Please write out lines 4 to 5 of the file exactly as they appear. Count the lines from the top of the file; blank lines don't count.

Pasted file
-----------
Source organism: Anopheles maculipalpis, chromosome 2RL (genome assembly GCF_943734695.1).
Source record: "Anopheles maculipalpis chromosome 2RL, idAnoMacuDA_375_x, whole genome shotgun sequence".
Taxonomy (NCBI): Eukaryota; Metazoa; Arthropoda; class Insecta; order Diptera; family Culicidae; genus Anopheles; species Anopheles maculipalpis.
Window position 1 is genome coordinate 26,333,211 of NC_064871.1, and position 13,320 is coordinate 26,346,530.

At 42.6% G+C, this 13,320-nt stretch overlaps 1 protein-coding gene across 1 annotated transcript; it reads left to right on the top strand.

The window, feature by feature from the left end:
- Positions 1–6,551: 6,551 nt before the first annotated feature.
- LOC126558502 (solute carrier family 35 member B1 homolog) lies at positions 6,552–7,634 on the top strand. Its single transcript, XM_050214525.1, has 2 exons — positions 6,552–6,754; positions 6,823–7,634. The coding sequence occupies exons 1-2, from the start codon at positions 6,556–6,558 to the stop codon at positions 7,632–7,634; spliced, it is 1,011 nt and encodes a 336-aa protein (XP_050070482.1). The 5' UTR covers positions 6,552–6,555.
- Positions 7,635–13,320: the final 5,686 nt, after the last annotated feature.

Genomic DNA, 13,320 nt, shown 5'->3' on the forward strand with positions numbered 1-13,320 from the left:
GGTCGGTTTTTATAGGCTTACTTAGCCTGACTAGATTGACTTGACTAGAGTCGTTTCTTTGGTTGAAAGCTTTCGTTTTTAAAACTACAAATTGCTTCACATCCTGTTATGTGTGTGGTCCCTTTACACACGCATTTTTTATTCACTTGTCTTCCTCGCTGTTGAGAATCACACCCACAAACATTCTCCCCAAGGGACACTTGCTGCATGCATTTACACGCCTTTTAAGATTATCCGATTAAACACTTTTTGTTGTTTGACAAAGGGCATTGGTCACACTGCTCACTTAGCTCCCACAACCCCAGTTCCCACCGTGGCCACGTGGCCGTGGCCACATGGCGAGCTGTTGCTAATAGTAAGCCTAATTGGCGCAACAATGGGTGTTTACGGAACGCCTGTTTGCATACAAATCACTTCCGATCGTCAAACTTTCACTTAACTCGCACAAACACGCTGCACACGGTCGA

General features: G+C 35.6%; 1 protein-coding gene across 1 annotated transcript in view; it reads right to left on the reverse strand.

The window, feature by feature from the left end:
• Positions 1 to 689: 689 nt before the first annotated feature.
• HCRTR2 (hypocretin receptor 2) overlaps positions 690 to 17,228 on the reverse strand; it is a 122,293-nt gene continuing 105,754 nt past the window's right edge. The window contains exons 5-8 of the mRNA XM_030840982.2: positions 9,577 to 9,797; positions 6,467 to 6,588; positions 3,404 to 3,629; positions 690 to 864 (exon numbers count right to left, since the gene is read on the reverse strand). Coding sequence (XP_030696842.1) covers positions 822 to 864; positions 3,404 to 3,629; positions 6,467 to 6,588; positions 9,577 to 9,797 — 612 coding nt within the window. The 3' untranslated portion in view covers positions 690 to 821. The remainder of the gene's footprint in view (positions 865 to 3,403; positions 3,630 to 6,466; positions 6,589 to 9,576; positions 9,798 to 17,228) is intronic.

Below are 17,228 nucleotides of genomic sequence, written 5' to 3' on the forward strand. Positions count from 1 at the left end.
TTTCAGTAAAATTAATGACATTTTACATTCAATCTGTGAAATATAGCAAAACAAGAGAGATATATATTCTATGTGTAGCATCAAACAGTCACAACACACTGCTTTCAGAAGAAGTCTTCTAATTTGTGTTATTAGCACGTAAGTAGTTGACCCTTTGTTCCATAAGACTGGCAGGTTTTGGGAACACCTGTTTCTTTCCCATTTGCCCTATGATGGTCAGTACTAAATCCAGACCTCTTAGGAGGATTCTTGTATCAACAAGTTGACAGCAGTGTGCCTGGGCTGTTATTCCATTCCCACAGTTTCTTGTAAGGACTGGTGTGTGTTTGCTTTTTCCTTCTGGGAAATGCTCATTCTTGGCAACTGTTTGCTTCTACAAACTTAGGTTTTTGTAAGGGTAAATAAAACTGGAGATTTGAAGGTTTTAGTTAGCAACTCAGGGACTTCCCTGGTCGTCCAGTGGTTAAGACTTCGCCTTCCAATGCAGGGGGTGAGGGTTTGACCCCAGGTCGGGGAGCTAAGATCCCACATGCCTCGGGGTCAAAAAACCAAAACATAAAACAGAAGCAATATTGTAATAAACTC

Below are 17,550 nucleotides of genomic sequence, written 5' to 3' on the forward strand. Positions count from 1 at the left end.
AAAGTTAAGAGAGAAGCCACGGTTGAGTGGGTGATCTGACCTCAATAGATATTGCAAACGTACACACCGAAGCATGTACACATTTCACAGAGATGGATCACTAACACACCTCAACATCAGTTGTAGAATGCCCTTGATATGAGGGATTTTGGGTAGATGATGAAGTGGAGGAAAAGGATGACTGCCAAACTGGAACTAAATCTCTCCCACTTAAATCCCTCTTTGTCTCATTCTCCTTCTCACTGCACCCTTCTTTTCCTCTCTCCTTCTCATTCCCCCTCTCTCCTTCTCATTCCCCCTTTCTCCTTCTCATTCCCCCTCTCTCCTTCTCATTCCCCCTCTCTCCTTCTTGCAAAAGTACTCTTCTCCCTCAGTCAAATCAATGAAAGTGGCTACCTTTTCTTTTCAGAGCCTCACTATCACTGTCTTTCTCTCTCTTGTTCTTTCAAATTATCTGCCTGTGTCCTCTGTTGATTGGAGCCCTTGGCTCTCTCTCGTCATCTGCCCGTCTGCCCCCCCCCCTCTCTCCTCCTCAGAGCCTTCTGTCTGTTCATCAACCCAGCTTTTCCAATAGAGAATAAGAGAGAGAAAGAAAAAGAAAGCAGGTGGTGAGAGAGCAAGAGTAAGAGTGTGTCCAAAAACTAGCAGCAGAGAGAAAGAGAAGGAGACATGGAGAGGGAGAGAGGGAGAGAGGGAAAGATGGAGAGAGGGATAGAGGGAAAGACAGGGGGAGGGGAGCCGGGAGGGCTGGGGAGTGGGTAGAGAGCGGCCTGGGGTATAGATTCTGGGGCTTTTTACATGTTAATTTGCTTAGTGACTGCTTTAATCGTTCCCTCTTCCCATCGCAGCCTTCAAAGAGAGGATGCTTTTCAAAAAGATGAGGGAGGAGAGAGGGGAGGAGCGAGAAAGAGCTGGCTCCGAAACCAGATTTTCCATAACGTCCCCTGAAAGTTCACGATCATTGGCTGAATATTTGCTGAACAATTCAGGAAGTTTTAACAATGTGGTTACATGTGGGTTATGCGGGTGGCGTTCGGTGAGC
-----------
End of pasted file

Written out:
Window position 1 is genome coordinate 26,333,211 of NC_064871.1, and position 13,320 is coordinate 26,346,530.

At 42.6% G+C, this 13,320-nt stretch overlaps 1 protein-coding gene across 1 annotated transcript; it reads left to right on the top strand.